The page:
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Horizon Europe association is still a win-win

Flags of United Kingdom and Switzerland with a EU flag in the middle

Tying international collaboration to other political issues risks damaging EU research, says Jan Palmowski

In December 2020, the EU and the UK agreed a deal for UK access to Horizon Europe, alongside other research initiatives such as Euratom and the fusion-energy Joint European Undertaking Iter. But despite the EU-UK trade agreement coming into force this January, UK association has not been finalised. 

It appears that political disputes between the UK and the EU, notably on fisheries and Northern Ireland, are affecting the EU’s willingness to open up its research and innovation programme to the UK. 

Europe’s research and innovation sector has been vocal in calling on the EU to fulfil its treaty obligations and activate UK association. But in doing so, is it complicit in allowing the UK to cherry-pick, opting for collaboration when it suits and non-compliance at other times?

Both sides have an interest in UK association to Horizon Europe. Past funding from research and innovation programmes, including from the European Research Council, underpins the research that led to the breakthrough BioNTech and Oxford vaccines that have helped both sides of the Channel return to some semblance of normality. Funding from European Framework Programmes has been instrumental in addressing global crises, from the Covid pandemic to the Ebola virus. 

Moreover, EU funding has enabled European science to be uniquely collaborative across borders, while funding through the ERC and the Marie Skłodowska-Curie Actions has made a unique contribution to strengthening our research base. Despite Europe’s relative underinvestment in research and innovation, EU funding instruments have allowed European scientists to hold their share of world-leading publications.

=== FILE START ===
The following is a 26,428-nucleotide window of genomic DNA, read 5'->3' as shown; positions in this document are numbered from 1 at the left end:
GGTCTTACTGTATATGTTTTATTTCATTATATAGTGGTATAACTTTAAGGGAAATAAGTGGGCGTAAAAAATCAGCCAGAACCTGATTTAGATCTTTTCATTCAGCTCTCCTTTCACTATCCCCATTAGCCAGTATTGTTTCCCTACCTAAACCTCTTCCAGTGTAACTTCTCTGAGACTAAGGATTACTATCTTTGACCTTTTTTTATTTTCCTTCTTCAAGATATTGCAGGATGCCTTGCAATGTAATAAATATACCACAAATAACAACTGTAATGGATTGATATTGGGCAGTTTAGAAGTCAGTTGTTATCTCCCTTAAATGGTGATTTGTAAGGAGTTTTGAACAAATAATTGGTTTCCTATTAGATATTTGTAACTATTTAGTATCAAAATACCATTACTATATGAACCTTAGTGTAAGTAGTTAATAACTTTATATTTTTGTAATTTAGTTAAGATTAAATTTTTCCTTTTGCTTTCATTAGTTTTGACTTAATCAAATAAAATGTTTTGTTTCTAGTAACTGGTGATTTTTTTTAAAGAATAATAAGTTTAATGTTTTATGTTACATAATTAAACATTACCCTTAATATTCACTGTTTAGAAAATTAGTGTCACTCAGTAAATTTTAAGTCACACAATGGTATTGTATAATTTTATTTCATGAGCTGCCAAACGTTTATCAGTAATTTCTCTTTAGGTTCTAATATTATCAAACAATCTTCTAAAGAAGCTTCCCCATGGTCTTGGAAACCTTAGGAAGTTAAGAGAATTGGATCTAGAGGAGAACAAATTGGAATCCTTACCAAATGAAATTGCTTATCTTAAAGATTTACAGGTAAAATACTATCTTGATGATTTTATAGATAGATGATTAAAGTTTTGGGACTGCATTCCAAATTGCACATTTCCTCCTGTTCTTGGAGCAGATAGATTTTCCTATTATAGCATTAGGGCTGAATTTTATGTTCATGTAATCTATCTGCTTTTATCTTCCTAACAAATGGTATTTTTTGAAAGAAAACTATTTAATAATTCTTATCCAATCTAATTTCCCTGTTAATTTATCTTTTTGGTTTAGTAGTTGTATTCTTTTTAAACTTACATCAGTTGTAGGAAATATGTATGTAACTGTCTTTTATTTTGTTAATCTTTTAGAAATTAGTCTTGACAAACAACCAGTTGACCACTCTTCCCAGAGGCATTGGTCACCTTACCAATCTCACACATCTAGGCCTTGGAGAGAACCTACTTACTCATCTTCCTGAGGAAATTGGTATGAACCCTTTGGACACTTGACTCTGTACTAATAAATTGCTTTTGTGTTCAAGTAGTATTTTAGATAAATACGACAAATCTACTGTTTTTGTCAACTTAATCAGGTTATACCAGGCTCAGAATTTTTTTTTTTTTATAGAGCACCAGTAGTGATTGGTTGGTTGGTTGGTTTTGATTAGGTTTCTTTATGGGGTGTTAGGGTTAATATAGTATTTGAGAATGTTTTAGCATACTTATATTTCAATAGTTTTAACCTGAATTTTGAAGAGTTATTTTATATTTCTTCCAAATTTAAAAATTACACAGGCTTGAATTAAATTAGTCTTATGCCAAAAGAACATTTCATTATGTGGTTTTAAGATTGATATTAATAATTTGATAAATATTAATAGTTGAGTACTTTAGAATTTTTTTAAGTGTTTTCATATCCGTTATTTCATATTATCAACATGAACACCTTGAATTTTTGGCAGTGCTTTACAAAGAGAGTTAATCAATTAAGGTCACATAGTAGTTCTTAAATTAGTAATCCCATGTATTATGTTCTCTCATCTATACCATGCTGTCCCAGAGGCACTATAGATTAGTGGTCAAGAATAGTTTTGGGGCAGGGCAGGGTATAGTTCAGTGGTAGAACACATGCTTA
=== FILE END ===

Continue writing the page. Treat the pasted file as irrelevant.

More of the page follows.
Disrupting this seamless collaboration with partners in the UK and Switzerland—which is also excluded from associate-member status due to problems with wider negotiations with the EU—will undermine the global competitiveness of European science in the EU and beyond. 

International collaborations

Much has been made of the EU’s desire to attract new associated countries to Horizon Europe. The EU is Australia’s biggest science collaborator, but the UK is not far behind in third place. Similarly, the UK and EU together account for over half of New Zealand’s international science collaborations. If Horizon Europe can include the UK as an associated country, the programme will be far more attractive to other nations. 

Arguments for UK-EU science collaboration are distinct from trade discussions. The mutual interdependence is much stronger in science, and conflicts about standards, norms and jurisdictions are rare, and negligible from a policy perspective. Scientific behaviour is driven primarily by intangible factors that transcend political boundaries, notably reputation and the desire for excellence. 

It is missing the point to ask whether pushing for UK association to Horizon Europe at a time of so many EU-UK squabbles encourages cherry-picking. If the EU is serious about Horizon Europe being world-leading and attractive to third countries, the programme’s foremost priorities must be scientific. These dictate that the UK and Switzerland must associate fully. By using Horizon Europe in support of its political objectives, the EU must not compromise the programme’s international attractiveness. 

Objectives such as strength-ening the EU’s green and digital transitions are perfectly compatible with Horizon Europe’s wider scientific appeal. These priorities are global. But if the EU were ever to compromise on the principle of excellence, it would undermine what makes Horizon Europe so attractive. 

Similarly, if the EU wants Horizon Europe’s successors to be internationally attractive, it needs reflect on the scientific concerns of major third countries that wish to associate. Such nations will never have a political vote, as this is an EU programme. Still, the Commission has been rightly responsive to countries like Norway and Iceland in developing the programme. It must show the same consideration to other major partners in the future. 

Association by the UK and Switzerland is imperative for European science and the global distinction of Horizon Europe. If political factors hold back association, it points to a wider need to ensure the EU’s political objectives do not undermine its scientific concerns. 

The EU is right to insist that associate countries should share our values of academic freedom, institutional autonomy and research ethics. But the question of association must be separated from non-scientific political disputes. The laws of science are different from the laws of politics—and we should rejoice in this.  

Jan Palmowski is the secretary-general of the Guild of European Research-Intensive Universities  

This article also appeared in Research Europe